The problem with lite applications, however, is that they force developers to essentially release two versions of the same application. Why put the onus on developers to do extra work when Apple can solve this problem in one fell swoop? Besides, wouldn’t Apple prefer its developers to begin work on new applications, as opposed to figuring out what features to include or keep out of a lite version of a program that they’ve already finished coding?
‘Lite’ applications work to a certain extent, but it’s really only a temporary solution to an ongoing problem. Not to mention, if every developer started releasing paid and lite versions of applications concurrently, navigating through the app store would become a jumbled mess in a heartbeat.
Consumers are willing to pay more for quality applications
The success of iShoot demonstrates that users have no problem paying for quality applications if they can first give it a test run of sorts. In that regard, Google’s policy of allowing 24 hour returns makes perfect sense, and is one Apple should follow.
Any application not worth keeping for 24 hours most likely ends up being deleted anyways, and in the end, you’re left with a customer who feels bilked out of his money. A 24 hour return policy, however, ensures that iPhone and iPod Touch users will always be satisfied with their purchases, and more importantly, will also give some of the more highly priced applications a chance to succeed. This will, in turn, encourage developers to continue churning out high quality iPhone software.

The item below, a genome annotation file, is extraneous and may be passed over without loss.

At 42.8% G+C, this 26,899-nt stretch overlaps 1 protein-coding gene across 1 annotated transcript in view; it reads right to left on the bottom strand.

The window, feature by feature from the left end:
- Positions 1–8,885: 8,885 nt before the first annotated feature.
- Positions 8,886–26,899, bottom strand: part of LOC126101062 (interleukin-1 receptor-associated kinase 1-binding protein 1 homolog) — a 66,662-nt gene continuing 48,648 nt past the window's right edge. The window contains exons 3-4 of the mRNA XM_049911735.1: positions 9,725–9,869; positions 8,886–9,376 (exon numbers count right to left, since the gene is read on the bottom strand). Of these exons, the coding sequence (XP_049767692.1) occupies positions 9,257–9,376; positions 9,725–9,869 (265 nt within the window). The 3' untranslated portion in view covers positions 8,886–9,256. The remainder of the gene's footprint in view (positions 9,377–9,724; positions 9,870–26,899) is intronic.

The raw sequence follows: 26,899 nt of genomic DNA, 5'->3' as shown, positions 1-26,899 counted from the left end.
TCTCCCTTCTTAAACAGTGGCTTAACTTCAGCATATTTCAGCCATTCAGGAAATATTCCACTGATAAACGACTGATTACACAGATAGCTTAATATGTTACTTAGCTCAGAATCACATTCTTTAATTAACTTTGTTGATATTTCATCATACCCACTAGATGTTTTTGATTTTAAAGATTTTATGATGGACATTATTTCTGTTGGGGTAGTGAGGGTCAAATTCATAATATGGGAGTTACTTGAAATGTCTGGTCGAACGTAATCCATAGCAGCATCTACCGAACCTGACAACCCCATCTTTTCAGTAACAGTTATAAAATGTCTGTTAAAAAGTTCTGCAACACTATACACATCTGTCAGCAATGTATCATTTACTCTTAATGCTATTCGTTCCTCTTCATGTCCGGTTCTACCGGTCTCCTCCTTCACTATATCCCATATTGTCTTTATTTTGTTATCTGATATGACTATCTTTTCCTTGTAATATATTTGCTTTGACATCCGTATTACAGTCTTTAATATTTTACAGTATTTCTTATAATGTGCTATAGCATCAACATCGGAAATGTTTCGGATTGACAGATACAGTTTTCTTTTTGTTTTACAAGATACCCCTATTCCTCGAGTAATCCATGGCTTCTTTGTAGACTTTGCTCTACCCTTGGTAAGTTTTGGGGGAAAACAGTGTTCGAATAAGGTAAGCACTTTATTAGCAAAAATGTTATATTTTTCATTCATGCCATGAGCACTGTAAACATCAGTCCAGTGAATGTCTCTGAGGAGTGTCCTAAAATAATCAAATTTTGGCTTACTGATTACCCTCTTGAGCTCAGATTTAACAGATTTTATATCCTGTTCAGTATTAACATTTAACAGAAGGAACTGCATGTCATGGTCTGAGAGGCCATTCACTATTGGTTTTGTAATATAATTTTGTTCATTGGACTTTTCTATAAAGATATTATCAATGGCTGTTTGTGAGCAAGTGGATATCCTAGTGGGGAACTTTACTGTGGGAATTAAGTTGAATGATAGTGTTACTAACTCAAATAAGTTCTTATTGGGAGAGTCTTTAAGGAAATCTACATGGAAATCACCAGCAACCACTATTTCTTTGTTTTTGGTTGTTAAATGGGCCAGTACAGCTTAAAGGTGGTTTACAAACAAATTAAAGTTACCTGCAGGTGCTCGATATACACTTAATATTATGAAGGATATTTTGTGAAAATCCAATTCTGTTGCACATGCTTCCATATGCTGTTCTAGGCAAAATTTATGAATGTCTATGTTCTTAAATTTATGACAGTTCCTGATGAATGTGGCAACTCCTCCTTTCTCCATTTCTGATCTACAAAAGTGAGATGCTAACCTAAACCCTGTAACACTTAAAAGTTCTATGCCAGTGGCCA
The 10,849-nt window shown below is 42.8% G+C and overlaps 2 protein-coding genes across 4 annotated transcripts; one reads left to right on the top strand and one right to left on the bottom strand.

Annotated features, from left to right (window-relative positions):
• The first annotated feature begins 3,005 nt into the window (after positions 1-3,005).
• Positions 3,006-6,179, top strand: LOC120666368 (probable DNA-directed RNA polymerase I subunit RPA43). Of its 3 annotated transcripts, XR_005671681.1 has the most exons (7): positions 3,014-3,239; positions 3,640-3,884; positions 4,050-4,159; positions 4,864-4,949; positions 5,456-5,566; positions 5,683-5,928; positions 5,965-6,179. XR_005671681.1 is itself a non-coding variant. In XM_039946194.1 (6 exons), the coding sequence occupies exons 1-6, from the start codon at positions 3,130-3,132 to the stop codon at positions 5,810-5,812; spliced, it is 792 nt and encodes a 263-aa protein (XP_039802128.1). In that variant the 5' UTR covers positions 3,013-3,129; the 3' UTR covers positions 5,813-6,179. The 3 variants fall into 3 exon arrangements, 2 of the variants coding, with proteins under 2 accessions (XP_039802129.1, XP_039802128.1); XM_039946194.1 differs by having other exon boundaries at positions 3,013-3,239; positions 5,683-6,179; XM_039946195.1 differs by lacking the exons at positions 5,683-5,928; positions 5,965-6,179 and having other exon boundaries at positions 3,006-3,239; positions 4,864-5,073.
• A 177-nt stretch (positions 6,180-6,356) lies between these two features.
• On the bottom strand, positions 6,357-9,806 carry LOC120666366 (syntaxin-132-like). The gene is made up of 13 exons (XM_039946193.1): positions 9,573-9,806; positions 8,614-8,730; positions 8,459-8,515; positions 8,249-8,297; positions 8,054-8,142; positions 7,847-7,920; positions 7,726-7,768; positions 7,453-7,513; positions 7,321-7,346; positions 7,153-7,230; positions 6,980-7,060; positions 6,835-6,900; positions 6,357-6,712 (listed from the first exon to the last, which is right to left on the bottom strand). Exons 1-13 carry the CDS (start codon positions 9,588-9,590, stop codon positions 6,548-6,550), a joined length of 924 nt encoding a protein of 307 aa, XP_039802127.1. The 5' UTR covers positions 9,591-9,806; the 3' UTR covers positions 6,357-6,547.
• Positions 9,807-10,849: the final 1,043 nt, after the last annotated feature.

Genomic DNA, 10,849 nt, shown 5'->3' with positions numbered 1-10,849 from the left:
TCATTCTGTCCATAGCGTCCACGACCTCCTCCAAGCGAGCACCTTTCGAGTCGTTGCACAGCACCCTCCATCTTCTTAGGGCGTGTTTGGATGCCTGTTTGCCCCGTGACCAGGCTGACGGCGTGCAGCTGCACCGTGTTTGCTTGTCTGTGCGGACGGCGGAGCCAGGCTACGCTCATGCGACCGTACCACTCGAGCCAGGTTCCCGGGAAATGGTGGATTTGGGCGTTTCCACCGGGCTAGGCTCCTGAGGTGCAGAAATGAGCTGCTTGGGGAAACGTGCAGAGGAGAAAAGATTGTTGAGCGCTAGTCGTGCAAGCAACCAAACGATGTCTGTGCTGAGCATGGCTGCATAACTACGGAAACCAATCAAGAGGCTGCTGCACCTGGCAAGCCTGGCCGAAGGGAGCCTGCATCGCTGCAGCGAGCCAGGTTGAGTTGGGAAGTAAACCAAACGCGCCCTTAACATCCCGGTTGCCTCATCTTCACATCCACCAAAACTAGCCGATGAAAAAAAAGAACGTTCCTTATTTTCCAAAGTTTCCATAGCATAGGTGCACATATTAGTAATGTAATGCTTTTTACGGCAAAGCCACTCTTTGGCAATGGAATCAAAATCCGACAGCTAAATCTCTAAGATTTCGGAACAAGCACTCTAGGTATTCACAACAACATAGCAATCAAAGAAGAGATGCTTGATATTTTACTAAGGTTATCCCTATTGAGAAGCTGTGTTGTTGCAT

At the very least, even if Apple chooses not to implement a 24 hour return policy, it should at least consider application demos whereby users could have 2-3 hours to play around with a program before having to make a decision of whether or not they should click the ‘buy’ button.
Apple has repeatedly stated that they view the iPhone as a software platform, and that being the case, Apple needs to do all it can to push forward some of the more polished applications, and to ensure that the App Store doesn’t become thought of as a haven for cheap and second-rate apps. A 24 hour trial period seems like an obvious solution, and hopefully Apple will soon realize that.
Jon Maddox over at Mustache sums up the situation aptly when he writes:
The third party software market on Mac OS X (which is one of the most thriving software circles around) would be no where without allowing their users to try before they buy. Shareware and Trialware has been around forever. It became obvious to software developers VERY early that letting people use their software was the best marketing they could come up with. Apple ships iWork trials on every computer they make. Why, in 2009, do we have a whole new platform that is rejecting this proven idea?